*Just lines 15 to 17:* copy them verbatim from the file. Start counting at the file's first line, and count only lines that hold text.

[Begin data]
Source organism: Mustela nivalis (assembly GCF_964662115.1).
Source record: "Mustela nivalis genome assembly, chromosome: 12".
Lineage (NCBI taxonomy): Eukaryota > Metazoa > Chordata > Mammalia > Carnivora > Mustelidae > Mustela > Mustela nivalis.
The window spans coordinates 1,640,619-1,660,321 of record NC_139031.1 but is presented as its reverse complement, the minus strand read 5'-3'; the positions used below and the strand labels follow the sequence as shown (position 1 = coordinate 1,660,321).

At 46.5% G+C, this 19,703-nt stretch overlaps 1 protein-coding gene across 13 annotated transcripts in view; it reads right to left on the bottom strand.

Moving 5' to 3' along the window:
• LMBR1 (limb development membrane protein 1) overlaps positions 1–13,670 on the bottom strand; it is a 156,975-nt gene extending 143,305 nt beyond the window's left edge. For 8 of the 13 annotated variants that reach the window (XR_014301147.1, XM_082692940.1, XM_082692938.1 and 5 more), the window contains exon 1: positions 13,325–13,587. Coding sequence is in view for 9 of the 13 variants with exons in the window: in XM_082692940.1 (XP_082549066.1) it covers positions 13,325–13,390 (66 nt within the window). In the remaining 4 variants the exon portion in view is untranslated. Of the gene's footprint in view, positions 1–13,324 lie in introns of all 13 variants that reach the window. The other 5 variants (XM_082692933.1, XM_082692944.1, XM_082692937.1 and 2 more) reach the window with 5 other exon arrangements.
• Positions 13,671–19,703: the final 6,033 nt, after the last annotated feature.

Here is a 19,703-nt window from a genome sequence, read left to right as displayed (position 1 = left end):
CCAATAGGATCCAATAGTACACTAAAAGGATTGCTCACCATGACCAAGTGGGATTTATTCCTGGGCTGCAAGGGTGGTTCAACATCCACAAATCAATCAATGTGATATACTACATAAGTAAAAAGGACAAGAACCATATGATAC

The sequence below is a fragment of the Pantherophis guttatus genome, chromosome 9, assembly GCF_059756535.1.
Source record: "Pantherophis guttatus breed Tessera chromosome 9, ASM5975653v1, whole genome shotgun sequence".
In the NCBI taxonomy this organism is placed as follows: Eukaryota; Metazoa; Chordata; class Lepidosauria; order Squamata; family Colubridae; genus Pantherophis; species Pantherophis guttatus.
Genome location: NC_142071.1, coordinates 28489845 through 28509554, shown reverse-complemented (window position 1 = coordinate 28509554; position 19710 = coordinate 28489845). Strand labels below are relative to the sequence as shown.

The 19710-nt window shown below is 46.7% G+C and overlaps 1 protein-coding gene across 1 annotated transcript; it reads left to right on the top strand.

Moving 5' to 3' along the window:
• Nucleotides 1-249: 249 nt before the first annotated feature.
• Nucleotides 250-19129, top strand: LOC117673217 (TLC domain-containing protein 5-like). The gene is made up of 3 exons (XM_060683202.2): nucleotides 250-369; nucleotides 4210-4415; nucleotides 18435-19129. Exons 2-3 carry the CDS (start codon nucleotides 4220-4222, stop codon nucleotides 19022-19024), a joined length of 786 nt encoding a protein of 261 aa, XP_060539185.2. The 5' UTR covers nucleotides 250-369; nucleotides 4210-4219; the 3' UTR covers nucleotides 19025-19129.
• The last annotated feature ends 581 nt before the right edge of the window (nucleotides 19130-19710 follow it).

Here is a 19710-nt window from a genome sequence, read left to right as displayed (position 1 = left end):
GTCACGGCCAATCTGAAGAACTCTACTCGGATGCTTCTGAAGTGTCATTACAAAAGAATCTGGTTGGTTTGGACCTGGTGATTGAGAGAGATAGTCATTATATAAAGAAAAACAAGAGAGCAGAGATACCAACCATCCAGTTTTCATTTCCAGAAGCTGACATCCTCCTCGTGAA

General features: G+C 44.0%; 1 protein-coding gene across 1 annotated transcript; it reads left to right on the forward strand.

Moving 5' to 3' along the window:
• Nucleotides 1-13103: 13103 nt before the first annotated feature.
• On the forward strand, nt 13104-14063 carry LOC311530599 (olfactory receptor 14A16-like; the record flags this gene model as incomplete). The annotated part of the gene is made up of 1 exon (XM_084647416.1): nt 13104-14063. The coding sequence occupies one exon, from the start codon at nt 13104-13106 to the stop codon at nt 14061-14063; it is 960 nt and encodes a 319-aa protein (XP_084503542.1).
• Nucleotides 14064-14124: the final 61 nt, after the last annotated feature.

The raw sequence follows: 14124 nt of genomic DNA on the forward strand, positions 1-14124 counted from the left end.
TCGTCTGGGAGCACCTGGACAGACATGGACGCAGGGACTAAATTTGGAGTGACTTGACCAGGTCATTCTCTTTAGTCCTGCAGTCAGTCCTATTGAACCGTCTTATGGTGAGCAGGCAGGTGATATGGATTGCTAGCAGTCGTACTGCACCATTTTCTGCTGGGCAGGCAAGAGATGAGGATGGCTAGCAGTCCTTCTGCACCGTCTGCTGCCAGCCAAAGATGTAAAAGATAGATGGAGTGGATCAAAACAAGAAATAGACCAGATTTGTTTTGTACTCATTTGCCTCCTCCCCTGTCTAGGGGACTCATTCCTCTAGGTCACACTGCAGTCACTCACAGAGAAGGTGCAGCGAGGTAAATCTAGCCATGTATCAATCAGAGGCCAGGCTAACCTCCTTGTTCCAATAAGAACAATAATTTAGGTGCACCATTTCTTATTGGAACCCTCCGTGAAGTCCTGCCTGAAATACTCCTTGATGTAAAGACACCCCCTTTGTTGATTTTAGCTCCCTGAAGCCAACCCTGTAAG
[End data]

The 19710-nt window shown below is 46.7% G+C and overlaps 1 protein-coding gene across 1 annotated transcript; it reads left to right on the top strand.

Moving 5' to 3' along the window:
• Nucleotides 1-249: 249 nt before the first annotated feature.